Welcome to the roundup of the 23rd edition of Novel Food, the literary/culinary event that Lisa of Champaign Taste and I created in 2007 and that I continue to host with great pleasure, as it brings together two of my passions: literature and food. Novel Food is about literary works (prose or poetry) that inspire the preparation of dishes.
Like all its predecessors, the current edition includes a lovely set of posts, each describing a literary work that the blogger read and the dish that the reading inspired. Please, follow me on a short literary/culinary tour. For each contribution, I will offer a small bite to whet your appetite for more: follow the link to read the details of the special connection between written word and food that each participant has created.
Thanks to fellow book & cook enthusiasts, every edition of Novel Food brings new and interesting titles to my to-read list and delectable recipes to my to-cook list. I hope it does the same to you.
"The premise of the story is... teens are competing to win a spot at a prestigious school that broadcasts the daily lives of the artsy students. Part of the deal, though, is that the students who make it through the competition have to sleep for 12 hours at night in pods, via sleeping pill. Enter our main character: Rosie. One night Rosie decides to fake taking her sleeping pill and stays up just to watch the stars..."
"What a great and inventive collection of stories. I was hooked from the start... I love the creativity of the author and her ability to paint such interesting and provocative images with her words... I took inspiration from two favorite stories, combining the mimosas enjoyed between friends in Orchids and a diner breakfast staple of sunny-side-up eggs from Storybag."
"The protagonist... spends a good deal of time wondering where his next meal is going to come from. Gratitude for a square meal is an emotion that pops up frequently throughout the story. When I asked for a night’s lodging, she said I was welcome to a 'bed in the loft' and very soon she set before me a hearty meal of ham and eggs, scones, and thick sweet milk. Scones! One of my favourite bakes. But I wanted properly Scottish ones..."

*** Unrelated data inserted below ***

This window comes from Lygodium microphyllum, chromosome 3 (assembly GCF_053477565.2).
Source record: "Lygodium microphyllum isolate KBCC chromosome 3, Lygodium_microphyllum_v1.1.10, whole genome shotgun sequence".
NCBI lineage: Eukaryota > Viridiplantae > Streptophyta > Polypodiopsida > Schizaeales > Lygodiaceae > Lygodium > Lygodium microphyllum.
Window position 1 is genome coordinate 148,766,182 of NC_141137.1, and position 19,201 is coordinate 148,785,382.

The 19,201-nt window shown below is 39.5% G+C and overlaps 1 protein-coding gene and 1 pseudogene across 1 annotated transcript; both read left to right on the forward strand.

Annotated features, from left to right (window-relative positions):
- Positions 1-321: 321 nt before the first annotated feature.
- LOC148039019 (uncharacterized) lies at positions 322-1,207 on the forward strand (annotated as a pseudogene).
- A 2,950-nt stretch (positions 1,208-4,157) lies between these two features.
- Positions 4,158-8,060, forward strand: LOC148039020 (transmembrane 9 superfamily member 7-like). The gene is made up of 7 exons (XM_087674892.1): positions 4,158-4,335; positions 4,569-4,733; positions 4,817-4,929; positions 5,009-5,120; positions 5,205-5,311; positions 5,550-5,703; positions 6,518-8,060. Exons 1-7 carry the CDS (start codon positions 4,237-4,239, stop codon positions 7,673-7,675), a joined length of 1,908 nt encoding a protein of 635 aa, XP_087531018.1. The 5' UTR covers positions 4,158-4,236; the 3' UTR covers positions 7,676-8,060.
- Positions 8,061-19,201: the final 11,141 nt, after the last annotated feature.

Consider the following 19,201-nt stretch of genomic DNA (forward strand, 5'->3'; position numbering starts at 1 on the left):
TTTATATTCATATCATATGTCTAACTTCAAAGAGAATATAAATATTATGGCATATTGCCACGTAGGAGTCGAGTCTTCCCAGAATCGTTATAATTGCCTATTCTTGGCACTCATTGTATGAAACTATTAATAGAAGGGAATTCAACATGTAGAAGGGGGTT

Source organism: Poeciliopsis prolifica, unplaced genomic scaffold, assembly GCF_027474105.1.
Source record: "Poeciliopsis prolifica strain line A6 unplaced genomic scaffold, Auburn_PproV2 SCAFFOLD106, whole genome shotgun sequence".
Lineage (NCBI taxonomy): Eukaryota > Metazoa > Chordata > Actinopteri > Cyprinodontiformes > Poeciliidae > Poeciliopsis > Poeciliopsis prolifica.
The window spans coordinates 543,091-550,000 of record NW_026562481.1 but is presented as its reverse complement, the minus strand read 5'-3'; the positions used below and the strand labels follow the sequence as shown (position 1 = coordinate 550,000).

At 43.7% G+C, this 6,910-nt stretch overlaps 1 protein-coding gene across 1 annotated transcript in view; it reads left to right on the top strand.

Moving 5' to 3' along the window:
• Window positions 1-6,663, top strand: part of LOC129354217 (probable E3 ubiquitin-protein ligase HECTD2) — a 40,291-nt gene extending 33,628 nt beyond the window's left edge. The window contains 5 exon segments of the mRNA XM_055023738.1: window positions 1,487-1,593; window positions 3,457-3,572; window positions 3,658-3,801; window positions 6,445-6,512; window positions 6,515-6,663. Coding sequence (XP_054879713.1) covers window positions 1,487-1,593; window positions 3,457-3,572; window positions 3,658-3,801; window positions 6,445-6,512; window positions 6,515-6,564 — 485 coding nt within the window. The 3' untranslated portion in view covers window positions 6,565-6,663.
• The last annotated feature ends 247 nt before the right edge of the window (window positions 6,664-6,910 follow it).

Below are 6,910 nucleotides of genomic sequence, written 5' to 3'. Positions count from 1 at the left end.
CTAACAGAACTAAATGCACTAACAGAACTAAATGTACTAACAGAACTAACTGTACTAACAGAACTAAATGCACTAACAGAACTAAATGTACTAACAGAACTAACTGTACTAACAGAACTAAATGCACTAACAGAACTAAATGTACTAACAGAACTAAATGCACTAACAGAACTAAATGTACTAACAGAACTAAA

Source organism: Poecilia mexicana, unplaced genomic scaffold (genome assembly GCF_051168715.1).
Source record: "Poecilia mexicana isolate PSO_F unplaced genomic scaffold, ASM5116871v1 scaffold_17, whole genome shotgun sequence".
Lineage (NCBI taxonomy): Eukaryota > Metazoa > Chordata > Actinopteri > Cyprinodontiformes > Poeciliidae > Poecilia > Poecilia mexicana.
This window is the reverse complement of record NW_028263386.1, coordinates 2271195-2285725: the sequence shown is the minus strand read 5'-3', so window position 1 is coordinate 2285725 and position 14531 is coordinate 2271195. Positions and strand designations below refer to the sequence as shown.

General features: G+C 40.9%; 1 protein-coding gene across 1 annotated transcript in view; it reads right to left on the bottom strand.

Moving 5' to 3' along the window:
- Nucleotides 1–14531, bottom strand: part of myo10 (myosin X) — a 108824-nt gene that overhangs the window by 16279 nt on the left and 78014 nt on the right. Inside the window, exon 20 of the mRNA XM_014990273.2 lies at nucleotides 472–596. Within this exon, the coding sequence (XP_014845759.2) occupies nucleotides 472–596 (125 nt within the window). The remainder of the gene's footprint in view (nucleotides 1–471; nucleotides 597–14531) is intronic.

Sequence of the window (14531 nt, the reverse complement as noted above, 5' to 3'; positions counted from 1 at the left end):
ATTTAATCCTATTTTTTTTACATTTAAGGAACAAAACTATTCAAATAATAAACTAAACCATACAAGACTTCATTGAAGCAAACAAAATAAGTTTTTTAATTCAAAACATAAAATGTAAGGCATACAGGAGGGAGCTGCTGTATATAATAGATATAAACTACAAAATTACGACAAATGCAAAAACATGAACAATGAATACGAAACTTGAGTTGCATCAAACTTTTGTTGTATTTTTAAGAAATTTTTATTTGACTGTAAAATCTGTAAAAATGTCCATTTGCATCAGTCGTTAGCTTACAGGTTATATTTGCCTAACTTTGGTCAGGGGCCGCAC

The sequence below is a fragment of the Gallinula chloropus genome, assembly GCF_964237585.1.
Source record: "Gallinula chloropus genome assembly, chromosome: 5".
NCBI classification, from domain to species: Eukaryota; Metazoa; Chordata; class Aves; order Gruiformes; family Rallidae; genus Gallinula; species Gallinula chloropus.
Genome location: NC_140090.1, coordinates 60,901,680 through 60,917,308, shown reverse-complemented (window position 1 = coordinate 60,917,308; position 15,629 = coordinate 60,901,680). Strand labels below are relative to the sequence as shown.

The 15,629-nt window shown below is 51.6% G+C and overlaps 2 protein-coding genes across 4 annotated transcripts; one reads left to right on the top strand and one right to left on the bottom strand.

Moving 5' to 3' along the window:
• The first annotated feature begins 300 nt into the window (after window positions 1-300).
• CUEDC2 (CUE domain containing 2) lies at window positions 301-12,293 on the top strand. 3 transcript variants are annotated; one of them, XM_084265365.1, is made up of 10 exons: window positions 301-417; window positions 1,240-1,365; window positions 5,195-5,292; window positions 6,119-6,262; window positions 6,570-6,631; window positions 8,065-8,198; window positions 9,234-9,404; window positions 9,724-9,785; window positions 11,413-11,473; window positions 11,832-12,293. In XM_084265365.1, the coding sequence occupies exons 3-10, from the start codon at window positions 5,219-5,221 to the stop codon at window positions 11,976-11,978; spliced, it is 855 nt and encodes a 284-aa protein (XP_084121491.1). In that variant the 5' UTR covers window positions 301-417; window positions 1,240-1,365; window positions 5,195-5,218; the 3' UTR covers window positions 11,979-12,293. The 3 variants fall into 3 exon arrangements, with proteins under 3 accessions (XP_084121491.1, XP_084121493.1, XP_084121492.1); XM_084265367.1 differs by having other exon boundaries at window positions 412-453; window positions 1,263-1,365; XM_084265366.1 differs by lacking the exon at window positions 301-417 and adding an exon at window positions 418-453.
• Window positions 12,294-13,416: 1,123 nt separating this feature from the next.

"The narrator... lives in a shack near iDEATH and tells us of his life in a place where many things are made of watermelon sugar and the sun shines a different colour every day. I'm wondering what the people who lived at iDEATH would make of iPhones and the iPlayer. I like to think that Mr Brautigan would be amused but sadly he left us in the 1980s... I've certainly never forgotten Al and his carrots."
Inspired by Simonetta Agnello Hornby's Il pranzo di Mosè (Moses' Lunch), Lucia of Torta di rose prepared Sofficina Cake with Chocolate Ganache and Caramelized Pistachios
"The book is the story of the 19th-century farm where the author and her family spent their summer vacation. Guests were welcomed with their serious and fun stories... about Sicilian food products and traditional family recipes." The author's mother observed her guests "at the table and tried to understand their tastes, then at the moment of farewell she offered farm products, such as olive oil, almonds, cheese, fresh vegetables or herbs."